Message 7 of 8 , Nov 8, 2005
                  --- Hoang Thai <flying__blind@...> wrote:
                  > > S
                  > >
                  > > P
                  > >
                  > > O
                  > >
                  > > I
                  > >
                  > > L
                  > >
                  > > E
                  > >
                  > > R
                  > >
                  > my quibble with this though is how many times has
                  > Loki tried this and
                  > failed? He's known for a long-time that he blundered
                  > when he let the
                  > Avengers form. It reminds me of Avengers #400 almost
                  > though of course
                  > this involved a future generation of characters not
                  > specifically
                  > relted to the Avengers.

                  Sure, Loki has tried a bunch...but he's a bad guy and
                  they never seem to give up. The premise didn't bother
                  me too much, I just wish it would have stayed more
                  focused. It was only a mini-series, seems like they
                  didn't have enough time or space to lose focus, but
                  they did. I would agree with some lost potential
                  here.


                  > > In fact, at one point Thor is about to
                  > > blast the Hulk out of existence,
                  > > but spares him.
                  >
                  > That was indeed one of my most favourite parts. It
                  > wasn't just about
                  > Thor getting pummelled (okay, it was... maybe) but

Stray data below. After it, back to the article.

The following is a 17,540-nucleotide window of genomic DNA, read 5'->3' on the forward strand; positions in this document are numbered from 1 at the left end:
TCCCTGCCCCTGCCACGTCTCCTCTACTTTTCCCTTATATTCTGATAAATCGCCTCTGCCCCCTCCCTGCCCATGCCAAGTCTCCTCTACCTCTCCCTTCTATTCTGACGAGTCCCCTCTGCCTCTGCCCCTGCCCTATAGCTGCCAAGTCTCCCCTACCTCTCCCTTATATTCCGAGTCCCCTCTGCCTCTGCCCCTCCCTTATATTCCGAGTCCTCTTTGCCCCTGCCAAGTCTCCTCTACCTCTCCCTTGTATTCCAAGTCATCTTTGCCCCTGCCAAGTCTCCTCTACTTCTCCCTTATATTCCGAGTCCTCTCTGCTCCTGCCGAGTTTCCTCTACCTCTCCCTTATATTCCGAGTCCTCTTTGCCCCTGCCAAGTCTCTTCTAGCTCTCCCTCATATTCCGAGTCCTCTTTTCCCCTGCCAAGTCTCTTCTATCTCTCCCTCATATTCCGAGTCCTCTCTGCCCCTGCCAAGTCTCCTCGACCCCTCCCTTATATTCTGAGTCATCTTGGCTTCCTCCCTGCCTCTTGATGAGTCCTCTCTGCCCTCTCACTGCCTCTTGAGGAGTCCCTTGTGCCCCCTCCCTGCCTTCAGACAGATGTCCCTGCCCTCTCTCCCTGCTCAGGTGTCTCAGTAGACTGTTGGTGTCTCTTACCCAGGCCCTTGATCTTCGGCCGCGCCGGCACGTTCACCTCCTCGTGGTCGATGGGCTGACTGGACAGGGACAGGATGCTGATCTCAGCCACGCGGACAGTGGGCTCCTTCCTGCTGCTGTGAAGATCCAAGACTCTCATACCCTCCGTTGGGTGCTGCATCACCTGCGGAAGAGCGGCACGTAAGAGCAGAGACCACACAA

> it was Thor's
                  > display of power. Truly reflectings his godly
                  > nature.

                  Which goes to show, DeFalco "gets" Thor, he just
                  preferred his new age T-Strike. :-)

                  Good moment though, I agree.


                  > I gotta be quibbling with you here. Sure not one to
                  > remember but I one
                  > i'm more likely to enjoy then Bloodoath. The only
                  > memories Bloodoath
                  > looks like leaving are tragic ones. I'd say about
                  > 7-7.5 out of ten be
                  > a fairer bet.

                  Too early for me to call between the two mini-series,
                  but this one certainly had some FUN momemts. Fun...too
                  rare these days in most books.

                  -Don



                  __________________________________
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                • drobbins
                  HT said, ... 325,587. LOL ... We laugh. But it s so sad. So very sad. ... Yeah, that would have been a better premise, and they might even have been able to
                  Message 8 of 8 , Nov 9, 2005
                    HT said,
                    >
                    > > S
                    > >
                    > > P
                    > >
                    > > O
                    > >
                    > > I
                    > >
                    > > L
                    > >
                    > > E
                    > >
                    > > R
                    > >
                    > my quibble with this though is how many times has Loki tried this and
                    > failed?

                    325,587.
                    LOL

                    > > (Something Marvel is doing
                    > > quite well without him.)
                    > > Rofl. Too true. Too true.

                    We laugh.
                    But it's so sad.
                    So very sad.

                    >> One last quibble of mine was 'Last Hero Standing' was very deceptive.
                    > I thought this was going to be about superheroes duking it out against
                    > one another

                    Yeah, that would have been a better premise, and they might even
                    have been able to extend the mini a few issues.

                    :)
                    David